Madroño 56: 106. 2009.
Herbs, perennial, 0.4–0.8(–1) m, sometimes glaucous, with caudex and thick, woody rootstocks, not freely rooting, without rhizomes. Stems mostly single, usually erect, sometimes branched distally, solid (sometimes hollow in older, robust plants), sometimes glaucous, proximally densely bristly-hairy, hairs reflexed, stiff, simple, sometimes also coarse, 2–3-rayed, stellate, 1–1.6(–2.5) mm, pustulate, sparser distally, with minute, stellate hairs in inflorescence. Leaves mostly basal, some cauline; stipules usually early-deciduous, linear-lanceolate, 3–7 × 1 mm; proximal petioles 15–18 cm, 3–4 times as long as blade, distal usually to 1/2 times to as long as blade; blades: basal rounded, usually palmately 7-lobed, shallowly incised, 4–8 × 4–8 cm, lobes 1.5–2 cm wide, margins crenate-dentate, 3–7-toothed, apices obtuse; distal 3–10, palmately 5-lobed, deeply incised, 2–6 × 2–6 cm, lobes narrow, linear, 2–3.5 × 2–4 mm, margins entire or 1–5-toothed, surfaces: abaxial stellate-hairy, hairs 6-rayed, 1.5 mm, adaxial hairy, hairs simple, 1.5 mm, distalmost glabrate adaxially and sometimes simple-hairy. Inflorescences erect, open, calyces not conspicuously overlapping except sometimes in bud, unbranched or branched, (5–)10–12(–23)-flowered, elongate, sometimes 1-sided, 10–40 cm; bracts lanceolate, usually undivided, 3–4 mm, shorter than pedicels and calyx. Pedicels (3–)5–10(–15) mm; involucellar bractlets absent. Flowers usually bisexual, infrequently unisexual and pistillate, plants gynodioecious; calyx (7–)9–10 mm, to 12–14 mm in fruit, densely stellate-puberulent; petals pale pinkish lavender, often pale-veined especially when dry, pistillate 10–20 mm, bisexual 20–25(–31) mm; staminal column 7–8(–10) mm, sparsely puberulent; anthers white; stigmas (6)7(8). Schizocarps 6–8 mm diam.; mericarps (6)7(8), 3–4 mm, minutely glandularpuberulent, glabrescent, margins sometimes sharpedged, roughened, strongly reticulate-veined, sides and back deeply pitted, honeycomblike, median line on back but not furrowed, mucro 1 mm. Seeds 2.5 mm. 2n = 60.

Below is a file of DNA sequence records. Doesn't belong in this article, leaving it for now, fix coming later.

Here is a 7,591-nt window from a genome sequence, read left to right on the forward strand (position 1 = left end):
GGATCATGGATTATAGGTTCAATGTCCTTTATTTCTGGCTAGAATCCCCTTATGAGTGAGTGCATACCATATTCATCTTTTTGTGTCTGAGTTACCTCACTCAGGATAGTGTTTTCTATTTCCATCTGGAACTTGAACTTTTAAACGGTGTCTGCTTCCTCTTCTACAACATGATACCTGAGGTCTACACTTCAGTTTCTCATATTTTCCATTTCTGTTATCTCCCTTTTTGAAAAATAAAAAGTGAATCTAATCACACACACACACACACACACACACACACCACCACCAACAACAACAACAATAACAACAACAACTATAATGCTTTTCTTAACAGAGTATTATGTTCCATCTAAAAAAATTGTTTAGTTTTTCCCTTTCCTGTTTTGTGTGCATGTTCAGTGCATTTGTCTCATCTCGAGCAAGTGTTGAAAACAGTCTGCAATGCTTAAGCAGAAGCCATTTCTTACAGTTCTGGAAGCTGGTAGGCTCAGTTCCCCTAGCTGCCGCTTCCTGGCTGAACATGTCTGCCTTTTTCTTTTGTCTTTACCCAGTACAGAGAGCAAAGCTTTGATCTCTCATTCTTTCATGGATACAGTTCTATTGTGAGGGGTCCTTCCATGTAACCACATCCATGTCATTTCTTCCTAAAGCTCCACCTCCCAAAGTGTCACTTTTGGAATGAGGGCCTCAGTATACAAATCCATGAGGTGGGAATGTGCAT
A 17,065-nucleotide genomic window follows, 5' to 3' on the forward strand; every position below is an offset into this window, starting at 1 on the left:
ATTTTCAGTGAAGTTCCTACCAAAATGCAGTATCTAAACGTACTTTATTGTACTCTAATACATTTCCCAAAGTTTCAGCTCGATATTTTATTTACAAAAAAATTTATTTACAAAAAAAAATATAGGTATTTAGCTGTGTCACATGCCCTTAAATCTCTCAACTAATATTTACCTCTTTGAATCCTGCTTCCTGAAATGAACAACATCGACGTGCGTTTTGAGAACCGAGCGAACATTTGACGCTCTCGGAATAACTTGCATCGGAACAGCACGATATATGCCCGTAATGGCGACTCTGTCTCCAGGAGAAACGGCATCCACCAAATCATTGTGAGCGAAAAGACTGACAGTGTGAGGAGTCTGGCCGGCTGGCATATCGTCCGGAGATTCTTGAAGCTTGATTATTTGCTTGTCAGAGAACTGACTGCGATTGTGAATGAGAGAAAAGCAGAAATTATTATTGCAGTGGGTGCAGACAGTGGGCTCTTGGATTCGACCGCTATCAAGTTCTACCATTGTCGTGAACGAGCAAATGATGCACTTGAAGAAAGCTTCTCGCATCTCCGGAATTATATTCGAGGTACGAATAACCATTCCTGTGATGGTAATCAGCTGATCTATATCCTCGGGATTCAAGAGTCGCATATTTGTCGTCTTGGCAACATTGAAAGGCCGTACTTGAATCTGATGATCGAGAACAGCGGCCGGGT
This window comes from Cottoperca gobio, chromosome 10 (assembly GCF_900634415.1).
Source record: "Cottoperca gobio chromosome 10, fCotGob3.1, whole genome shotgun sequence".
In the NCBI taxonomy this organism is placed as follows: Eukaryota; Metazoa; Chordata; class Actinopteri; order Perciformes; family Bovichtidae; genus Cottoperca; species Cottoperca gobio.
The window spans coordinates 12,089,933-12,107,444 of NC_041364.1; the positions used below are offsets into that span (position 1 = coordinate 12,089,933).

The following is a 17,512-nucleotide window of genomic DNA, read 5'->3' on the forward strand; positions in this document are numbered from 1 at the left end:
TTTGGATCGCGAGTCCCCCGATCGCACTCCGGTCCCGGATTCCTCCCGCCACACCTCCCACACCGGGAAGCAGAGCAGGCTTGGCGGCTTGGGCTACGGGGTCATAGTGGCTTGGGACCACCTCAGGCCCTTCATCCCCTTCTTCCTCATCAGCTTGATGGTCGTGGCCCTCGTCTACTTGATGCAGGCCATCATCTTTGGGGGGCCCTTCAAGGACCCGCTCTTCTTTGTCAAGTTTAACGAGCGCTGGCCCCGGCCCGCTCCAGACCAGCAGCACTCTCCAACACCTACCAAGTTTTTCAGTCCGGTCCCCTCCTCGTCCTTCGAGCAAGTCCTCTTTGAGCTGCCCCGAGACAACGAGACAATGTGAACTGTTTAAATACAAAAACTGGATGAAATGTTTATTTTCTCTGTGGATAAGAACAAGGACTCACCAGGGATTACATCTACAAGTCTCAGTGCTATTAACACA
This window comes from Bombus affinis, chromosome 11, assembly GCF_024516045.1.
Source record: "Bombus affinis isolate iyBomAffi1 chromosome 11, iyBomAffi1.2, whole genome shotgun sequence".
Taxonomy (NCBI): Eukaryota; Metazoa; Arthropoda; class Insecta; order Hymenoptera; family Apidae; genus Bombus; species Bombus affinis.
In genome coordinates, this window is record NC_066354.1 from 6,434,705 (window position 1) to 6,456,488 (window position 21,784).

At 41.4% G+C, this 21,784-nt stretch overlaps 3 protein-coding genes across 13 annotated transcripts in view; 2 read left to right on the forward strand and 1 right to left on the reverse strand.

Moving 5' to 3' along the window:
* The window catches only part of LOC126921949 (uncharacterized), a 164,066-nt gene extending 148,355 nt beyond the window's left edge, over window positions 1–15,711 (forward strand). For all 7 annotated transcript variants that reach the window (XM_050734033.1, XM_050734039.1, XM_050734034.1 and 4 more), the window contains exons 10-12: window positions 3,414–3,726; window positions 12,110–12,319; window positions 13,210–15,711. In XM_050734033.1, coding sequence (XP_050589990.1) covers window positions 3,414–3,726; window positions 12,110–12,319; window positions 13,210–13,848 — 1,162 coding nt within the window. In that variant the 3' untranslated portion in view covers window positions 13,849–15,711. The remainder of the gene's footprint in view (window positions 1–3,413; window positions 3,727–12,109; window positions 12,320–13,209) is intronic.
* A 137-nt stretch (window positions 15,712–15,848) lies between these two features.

Phenology: Flowering May–Jun(–Aug).
Habitat: Open oak woodlands, wet sites, sometimes on serpentine
Elevation: 100–400(–1600) m
Sidalcea celata has been recognized as a local species endemic to Shasta and Tehama counties (especially near Redding) in the northern inner North Coast Ranges; it was previously included within S. malviflora. Hitchcock’s concept of S. celata as a subspecies was broader and included plants from additional counties that do not match the type very well; most have been re-identified as S. asprella or S. oregana. Sidalcea celata has been confused with S. asprella, S. gigantea, and S. robusta and appears to be variable. Its narrow distribution, preference for serpentine, typical lack of elongated rhizomes, basally retrorsely hirsute stems, presence of basal leaves, and relatively large bisexual flowers and fruits are distinctive.